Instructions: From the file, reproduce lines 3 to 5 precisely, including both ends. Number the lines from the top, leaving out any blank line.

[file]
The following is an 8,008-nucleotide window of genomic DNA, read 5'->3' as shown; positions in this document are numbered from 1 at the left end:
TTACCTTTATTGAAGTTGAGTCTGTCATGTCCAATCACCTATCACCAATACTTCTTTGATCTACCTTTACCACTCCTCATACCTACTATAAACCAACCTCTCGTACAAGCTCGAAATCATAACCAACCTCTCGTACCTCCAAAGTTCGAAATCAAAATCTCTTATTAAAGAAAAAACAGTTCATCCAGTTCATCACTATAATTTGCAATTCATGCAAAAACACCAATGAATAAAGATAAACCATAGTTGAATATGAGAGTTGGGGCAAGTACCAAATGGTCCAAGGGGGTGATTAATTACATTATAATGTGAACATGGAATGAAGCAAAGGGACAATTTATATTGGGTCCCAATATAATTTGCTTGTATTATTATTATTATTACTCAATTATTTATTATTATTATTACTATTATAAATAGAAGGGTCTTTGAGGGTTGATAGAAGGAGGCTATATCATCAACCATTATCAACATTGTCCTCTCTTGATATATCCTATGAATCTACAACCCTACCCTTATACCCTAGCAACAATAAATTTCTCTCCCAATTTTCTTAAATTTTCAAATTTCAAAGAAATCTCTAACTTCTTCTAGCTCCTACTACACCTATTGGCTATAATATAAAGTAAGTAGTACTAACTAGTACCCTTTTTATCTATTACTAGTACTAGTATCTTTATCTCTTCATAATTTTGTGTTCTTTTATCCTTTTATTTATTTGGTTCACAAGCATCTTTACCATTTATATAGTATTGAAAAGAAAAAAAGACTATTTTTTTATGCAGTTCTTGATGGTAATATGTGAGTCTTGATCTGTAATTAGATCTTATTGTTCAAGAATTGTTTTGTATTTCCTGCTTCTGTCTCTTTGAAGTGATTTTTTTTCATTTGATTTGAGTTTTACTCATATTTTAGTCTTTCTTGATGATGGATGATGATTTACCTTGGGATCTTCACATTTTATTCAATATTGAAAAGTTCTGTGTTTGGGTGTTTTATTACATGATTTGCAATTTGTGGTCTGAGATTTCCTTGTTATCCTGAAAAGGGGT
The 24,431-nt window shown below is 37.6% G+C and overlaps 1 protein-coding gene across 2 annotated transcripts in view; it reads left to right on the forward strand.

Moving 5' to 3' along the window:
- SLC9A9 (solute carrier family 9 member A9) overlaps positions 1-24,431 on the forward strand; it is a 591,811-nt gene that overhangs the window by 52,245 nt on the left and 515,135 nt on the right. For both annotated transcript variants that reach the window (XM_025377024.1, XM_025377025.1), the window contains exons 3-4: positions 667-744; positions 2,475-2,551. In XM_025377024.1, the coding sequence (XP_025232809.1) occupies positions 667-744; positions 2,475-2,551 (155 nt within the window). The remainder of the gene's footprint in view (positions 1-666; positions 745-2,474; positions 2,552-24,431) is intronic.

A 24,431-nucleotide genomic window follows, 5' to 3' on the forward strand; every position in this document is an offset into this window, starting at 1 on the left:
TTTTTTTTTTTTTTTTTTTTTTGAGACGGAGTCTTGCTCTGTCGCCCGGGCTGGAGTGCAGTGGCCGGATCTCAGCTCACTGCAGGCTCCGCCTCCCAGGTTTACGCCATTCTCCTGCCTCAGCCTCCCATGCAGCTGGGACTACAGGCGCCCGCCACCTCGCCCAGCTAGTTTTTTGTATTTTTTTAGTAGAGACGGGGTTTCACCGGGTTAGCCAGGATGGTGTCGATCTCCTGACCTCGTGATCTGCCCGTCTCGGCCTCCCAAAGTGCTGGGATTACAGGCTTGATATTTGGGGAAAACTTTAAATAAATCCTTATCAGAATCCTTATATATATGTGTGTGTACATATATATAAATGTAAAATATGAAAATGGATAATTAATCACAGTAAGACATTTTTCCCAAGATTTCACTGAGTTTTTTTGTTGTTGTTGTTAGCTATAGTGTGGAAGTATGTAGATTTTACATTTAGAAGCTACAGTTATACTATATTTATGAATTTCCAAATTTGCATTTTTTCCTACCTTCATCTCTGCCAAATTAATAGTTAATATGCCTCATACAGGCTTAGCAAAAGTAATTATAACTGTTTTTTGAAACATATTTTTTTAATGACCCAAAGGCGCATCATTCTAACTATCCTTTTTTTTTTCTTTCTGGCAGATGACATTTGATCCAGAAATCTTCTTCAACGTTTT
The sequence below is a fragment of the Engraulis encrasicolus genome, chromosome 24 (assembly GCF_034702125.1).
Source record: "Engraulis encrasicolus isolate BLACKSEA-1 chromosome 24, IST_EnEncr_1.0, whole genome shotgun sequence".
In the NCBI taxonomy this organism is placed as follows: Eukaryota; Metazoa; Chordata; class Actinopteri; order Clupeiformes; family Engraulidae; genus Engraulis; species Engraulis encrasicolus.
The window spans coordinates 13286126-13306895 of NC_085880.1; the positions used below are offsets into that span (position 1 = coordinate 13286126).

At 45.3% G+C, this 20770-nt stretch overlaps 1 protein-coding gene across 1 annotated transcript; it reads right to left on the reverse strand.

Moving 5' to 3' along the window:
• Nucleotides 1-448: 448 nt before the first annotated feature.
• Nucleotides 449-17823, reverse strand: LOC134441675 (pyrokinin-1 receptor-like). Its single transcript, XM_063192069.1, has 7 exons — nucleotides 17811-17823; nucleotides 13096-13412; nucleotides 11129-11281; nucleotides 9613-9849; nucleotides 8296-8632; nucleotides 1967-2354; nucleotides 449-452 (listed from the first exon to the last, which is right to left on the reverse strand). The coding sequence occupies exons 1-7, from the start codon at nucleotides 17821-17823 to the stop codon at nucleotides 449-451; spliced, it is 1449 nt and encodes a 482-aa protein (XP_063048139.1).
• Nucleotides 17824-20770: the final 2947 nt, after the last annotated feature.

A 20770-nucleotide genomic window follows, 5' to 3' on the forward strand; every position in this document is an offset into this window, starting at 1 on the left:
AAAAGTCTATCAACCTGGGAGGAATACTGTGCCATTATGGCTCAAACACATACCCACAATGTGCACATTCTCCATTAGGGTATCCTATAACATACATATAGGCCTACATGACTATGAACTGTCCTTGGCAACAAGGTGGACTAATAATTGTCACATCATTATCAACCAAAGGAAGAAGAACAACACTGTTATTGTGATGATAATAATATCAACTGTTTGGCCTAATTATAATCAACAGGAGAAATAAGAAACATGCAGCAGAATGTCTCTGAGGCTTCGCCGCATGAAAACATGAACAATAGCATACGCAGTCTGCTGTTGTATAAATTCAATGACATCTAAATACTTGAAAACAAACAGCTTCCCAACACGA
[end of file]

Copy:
The 24,431-nt window shown below is 37.6% G+C and overlaps 1 protein-coding gene across 2 annotated transcripts in view; it reads left to right on the forward strand.

Moving 5' to 3' along the window:
- SLC9A9 (solute carrier family 9 member A9) overlaps positions 1-24,431 on the forward strand; it is a 591,811-nt gene that overhangs the window by 52,245 nt on the left and 515,135 nt on the right. For both annotated transcript variants that reach the window (XM_025377024.1, XM_025377025.1), the window contains exons 3-4: positions 667-744; positions 2,475-2,551. In XM_025377024.1, the coding sequence (XP_025232809.1) occupies positions 667-744; positions 2,475-2,551 (155 nt within the window). The remainder of the gene's footprint in view (positions 1-666; positions 745-2,474; positions 2,552-24,431) is intronic.